Tuesday Re-mix –
How would you describe your church to your next-door neighbor? How would you describe your church to that neighbor’s 6-year old daughter? How would you describe your church to another pastor in your community? How would you describe your church to the homeless person on the street? HOPEFULLY, you answered each of these questions differently, because you cannot know how to describe your church appropriately unless you first know something about the person(s) to whom you are describing it. Right?
The audience matters. While the pastor down the street may want to know something about your church’s theology, your neighbor’s 6-year old daughter could not care less about that. While your neighbor may want to know about your church’s location or your worship style or your ministries, the homeless person on the street just wants to know if there is a place there to get some food or to sleep for the night. The point is, it is important to understand what the person wants to know before you start describing your church.
So what does the government want to know about your church? What about the legal community? Believe me, it is an entirely different set of questions from any of these, and probably different from anything you might imagine. The government wants to know what kind of taxable entity you are, and if your are not taxable, the government wants to know why not. The days when the IRS just “assumes” you are a church because of your name or just gives you the benefit of the doubt are long gone (if those days ever really existed in the first place). The lawyers, on the other hand, want to know what kind of legal entity you are (that is a different question from what type of taxable entity you are) and, specifically, who to name in their lawsuit when they want to file one against your church. Again, the days when the church enjoyed some type of moral protection against getting sued are long gone. Churches and their big budgets are now prominent targets for the legal community. In both instances, whether from the government or the lawyers, you can bury your head in the sand and pretend to be invisible if you want, but you will look silly (and dishonest) in the long run. This is why your church needs both an attorney and an accountant…you need professionals who speak government and/or legal jargon in order to correctly describe your church in those very specialized languages.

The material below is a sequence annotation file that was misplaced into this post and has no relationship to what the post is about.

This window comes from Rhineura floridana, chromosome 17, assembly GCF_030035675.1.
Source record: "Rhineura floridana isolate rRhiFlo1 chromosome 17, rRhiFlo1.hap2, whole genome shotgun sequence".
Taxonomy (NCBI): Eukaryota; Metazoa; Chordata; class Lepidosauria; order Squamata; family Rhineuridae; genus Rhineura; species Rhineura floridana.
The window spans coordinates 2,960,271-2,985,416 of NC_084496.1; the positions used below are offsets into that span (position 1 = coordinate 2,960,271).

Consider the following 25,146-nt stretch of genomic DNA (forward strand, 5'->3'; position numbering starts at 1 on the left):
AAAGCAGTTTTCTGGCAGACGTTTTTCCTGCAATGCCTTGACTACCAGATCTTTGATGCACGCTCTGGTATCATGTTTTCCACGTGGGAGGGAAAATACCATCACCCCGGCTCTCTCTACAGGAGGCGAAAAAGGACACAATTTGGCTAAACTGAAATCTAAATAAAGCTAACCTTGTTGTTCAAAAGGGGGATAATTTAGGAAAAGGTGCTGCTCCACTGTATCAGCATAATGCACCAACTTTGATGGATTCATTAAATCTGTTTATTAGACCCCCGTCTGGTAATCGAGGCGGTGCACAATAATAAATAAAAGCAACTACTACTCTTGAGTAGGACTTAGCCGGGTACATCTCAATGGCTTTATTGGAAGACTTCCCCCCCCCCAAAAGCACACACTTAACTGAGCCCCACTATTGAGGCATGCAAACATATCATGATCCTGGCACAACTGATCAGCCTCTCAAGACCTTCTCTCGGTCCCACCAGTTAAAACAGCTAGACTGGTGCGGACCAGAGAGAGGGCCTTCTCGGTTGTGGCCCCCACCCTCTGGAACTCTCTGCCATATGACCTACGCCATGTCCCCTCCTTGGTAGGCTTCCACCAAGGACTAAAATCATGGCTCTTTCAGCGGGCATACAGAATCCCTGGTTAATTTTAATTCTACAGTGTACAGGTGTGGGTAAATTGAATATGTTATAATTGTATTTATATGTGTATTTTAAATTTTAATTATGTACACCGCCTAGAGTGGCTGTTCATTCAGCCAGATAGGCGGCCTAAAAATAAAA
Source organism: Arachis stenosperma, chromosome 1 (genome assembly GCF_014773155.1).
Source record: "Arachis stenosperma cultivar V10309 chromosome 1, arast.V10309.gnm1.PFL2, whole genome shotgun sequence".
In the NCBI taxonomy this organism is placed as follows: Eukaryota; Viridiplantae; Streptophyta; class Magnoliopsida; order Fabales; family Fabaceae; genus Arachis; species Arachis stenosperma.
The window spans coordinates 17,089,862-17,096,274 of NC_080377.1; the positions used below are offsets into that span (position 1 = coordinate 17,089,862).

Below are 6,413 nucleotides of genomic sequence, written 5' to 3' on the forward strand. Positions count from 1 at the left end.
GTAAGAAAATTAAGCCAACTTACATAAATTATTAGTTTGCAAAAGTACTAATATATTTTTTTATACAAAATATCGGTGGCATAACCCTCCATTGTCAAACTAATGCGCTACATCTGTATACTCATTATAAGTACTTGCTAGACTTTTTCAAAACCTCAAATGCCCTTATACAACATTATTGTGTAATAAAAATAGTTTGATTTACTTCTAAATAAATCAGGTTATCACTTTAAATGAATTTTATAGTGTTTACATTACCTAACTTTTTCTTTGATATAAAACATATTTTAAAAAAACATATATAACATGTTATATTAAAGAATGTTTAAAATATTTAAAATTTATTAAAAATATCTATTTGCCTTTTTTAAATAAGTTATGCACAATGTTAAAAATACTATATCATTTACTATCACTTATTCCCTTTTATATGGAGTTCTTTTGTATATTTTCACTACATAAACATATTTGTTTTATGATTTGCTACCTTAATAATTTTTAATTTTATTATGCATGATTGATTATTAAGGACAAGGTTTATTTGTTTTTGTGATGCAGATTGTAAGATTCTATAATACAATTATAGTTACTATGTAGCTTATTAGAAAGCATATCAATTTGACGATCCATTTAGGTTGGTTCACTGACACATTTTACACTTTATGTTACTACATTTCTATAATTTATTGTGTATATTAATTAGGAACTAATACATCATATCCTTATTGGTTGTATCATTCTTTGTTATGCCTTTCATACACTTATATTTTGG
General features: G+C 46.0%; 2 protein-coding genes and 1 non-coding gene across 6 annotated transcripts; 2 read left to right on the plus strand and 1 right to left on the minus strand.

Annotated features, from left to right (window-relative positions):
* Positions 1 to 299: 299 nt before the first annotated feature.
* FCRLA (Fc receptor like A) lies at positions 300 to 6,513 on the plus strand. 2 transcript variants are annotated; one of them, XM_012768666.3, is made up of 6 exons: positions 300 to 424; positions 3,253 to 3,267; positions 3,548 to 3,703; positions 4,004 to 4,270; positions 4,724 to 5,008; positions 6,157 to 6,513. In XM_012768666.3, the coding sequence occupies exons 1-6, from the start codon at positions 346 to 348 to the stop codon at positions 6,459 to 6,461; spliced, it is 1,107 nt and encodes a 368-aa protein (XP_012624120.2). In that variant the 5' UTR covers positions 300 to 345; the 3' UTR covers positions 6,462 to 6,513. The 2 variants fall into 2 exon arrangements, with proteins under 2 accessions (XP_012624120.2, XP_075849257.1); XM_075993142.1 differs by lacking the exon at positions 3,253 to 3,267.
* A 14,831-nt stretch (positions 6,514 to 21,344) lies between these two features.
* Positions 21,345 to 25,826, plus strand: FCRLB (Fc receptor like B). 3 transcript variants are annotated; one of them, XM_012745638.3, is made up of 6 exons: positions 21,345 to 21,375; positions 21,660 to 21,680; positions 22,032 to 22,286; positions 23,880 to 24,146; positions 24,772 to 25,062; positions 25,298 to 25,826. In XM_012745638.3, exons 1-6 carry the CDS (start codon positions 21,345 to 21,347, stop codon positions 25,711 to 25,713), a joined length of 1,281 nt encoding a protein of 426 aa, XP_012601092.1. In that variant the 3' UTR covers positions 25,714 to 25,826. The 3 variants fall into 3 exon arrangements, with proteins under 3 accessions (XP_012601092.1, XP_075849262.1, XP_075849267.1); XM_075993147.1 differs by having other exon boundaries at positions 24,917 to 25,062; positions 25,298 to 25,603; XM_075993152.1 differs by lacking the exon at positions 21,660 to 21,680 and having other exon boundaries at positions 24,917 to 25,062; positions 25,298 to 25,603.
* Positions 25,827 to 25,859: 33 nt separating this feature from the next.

This is also why your church should incorporate. There are only a limited number of legal possibilities when it comes to choosing the correct “legal entity” to call your church. And of all the possibilities, a corporation most accurately describes most church cultures. You can run with partnership, or joint venture, or unincorporated association if you want, but you are not going to like the consequences when the first lawsuit gets filed. Unless you incorporate your church (or fall under the corporate umbrella of your church’s denominational entity), you open the door to pastors, staff, elders, deacons, lay leaders and even ordinary church members having liability for any and everything that goes wrong. Incorporation creates a “legal entity” which limits the liability of otherwise innocent bystanders. Without that limitation, your wealthier members become sitting ducks to the very creative members of your legal community.
But be careful. It is one thing to incorporate and call yourself a corporation and it is another thing altogether to actually act like one. And if you call yourself one but do not act like one (i.e., do not have trustees or do not have meetings of those trustees or corporate minutes or a constitution or by-laws, etc.), then you open the door yet again to the creative meanderings of the legal community to find a way to get to the assets of your wealthier members when that next lawsuit gets filed.
If you want to describe your church to your neighbor’s child, you better know how to speak to a child. But when it comes time to describe your church to the shark-infested waters of government or law, do yourself a favor…get a lawyer to help you. You would be foolish not to.